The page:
Disagreeing with Feedback
There’s a common misconception that subtly lies within the psyche of employees, that all one can do when feedback is offered during the appraisal discussion is to say ‘thank you’ However, that is far from being the truth! There is no hard and fast rule that you have to agree with the feedback received.
Step 1. Avoid Reacting Defensively
Whenever you receive feedback, always keep in mind not to react defensively. While being defensive is a natural response, try to curb it and look beyond it. Try to listen and absorb the feedback with the intention of understanding the message and not reacting to it. This attitude will help in curbing your defensive reaction. It will rather provide you with an insight whether to agree or disagree with the feedback. When your manager gives you feedback, treat it as positive feedback. Show them that you are receptive to the feedback and that you indeed appreciate their opinion. This is known as ‘rewarding criticism’. However, it is normal if you sometimes find yourself disagreeing with the feedback. Whenever that happens, just try to listen and comprehend. You can disagree later. However, you can certainly share your opinion with your manager that you disagree with their comments. You must take some time to explain why you disagree with the comments. While ‘rewarding criticism’ needs to be learnt, you must not blindly follow it when you are genuinely not in agreement with the criticism offered.
What can you do when you disagree with feedback?
It is a given that there will be times when you are going to get some feedback that you would be in disagreement with. While you should not get defensive, but you also do not wish to feel muzzled. Here is a couple of things that you can do when you disagree with feedback:
- Check your understanding.
Repeat back what you think you heard, and say, “Did I understand correctly?” or “Did I get that right?” This is an excellent opportunity to show you care about the person, and what they think.
- Take your time.
Ideally, at the moment, just focus on listening and understanding. If you disagree, ask for some time to think more about the feedback. Taking more time will also help if you are mad or feel like it will be hard not to get defensive at the moment.
- Find common ground.
Even if you don’t agree with everything that was said, find some aspect that you do agree with, and share it with the person.
- Discuss your disagreement.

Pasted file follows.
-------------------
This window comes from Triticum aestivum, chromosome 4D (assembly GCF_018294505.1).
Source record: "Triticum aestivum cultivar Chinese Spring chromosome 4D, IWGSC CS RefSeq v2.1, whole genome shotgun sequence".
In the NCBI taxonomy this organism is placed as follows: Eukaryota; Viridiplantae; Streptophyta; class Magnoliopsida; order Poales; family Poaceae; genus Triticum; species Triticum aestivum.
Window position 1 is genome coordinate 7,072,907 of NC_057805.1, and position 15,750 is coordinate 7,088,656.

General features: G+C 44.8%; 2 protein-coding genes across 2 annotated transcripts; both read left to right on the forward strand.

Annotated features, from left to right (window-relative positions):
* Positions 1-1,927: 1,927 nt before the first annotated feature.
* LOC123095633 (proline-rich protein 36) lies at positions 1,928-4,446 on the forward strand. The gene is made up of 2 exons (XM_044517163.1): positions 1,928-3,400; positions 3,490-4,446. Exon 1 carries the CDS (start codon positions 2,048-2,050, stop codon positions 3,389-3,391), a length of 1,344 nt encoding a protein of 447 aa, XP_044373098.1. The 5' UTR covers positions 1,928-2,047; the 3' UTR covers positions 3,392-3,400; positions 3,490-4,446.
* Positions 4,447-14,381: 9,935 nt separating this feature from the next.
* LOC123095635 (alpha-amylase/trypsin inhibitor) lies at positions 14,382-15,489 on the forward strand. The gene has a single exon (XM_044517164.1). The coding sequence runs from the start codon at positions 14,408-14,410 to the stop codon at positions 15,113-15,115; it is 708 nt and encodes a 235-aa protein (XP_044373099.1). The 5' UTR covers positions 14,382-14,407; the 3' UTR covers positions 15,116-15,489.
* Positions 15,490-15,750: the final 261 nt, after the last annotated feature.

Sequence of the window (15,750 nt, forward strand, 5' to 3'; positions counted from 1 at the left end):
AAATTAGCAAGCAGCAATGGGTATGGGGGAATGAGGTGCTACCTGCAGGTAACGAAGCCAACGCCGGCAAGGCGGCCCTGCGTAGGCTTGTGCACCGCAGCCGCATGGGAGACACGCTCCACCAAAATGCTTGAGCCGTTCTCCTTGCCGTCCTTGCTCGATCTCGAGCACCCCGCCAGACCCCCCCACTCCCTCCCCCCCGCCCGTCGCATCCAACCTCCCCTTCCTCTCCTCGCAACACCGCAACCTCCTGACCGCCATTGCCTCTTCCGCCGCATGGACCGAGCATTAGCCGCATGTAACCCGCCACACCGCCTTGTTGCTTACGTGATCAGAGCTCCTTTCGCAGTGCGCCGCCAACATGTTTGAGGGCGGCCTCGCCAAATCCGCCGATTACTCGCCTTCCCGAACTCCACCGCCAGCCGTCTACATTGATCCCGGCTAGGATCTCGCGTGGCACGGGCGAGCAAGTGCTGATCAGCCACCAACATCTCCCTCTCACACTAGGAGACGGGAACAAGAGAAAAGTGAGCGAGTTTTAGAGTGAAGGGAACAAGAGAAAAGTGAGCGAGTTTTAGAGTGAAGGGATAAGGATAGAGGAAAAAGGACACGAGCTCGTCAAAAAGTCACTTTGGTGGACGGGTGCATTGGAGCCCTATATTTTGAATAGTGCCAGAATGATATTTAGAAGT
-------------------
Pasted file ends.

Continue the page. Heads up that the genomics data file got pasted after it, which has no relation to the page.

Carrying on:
Let the person know what you don’t agree with and why. Ask to discuss both your thinking and theirs. This is where you need to employ both your “challenge directly” and your “care personally” skills.
- Commit to a course of action.
Even if you can’t agree on everything that was said, work together to find and commit to a course of action. Take Apple’s example of “Listen, Challenge, Commit.” Effectively discussing it, then looking at the data, & lastly looking at opinions. Always go with data first!
One thing that can help you react with radical candour is to think about criticism as a gift. If somebody gave you a shirt that was the wrong size, you’d say thank you because they cared enough to buy you a gift. But you wouldn’t have to wear the shirt in the wrong size just because someone gave it to you. If the shirt came from a person who’s going to give you more gifts in the future, you might tell that person what your shirt size is, or risk a lot more shirts in the wrong size.
Think of criticism as a particular kind of gift. There are two ways in which it can be a gift. The person can be pointing out a problem that, now you’re aware of it, you can fix. OR, the person can be pointing out a problem that is not actually a problem. Now that you are aware of what they think, you can give them an alternative point of view and perhaps change their mind. If you never disagree with the criticism, then you’re not taking full advantage of the gift.
When criticism is offered in good faith, it’s a gift. It may not be the gift you wanted or even the gift you needed, but the very act of giving it is an act of caring. We have found from personal experience and clients that thinking about criticism in these terms often proves useful in developing the skill of receiving it.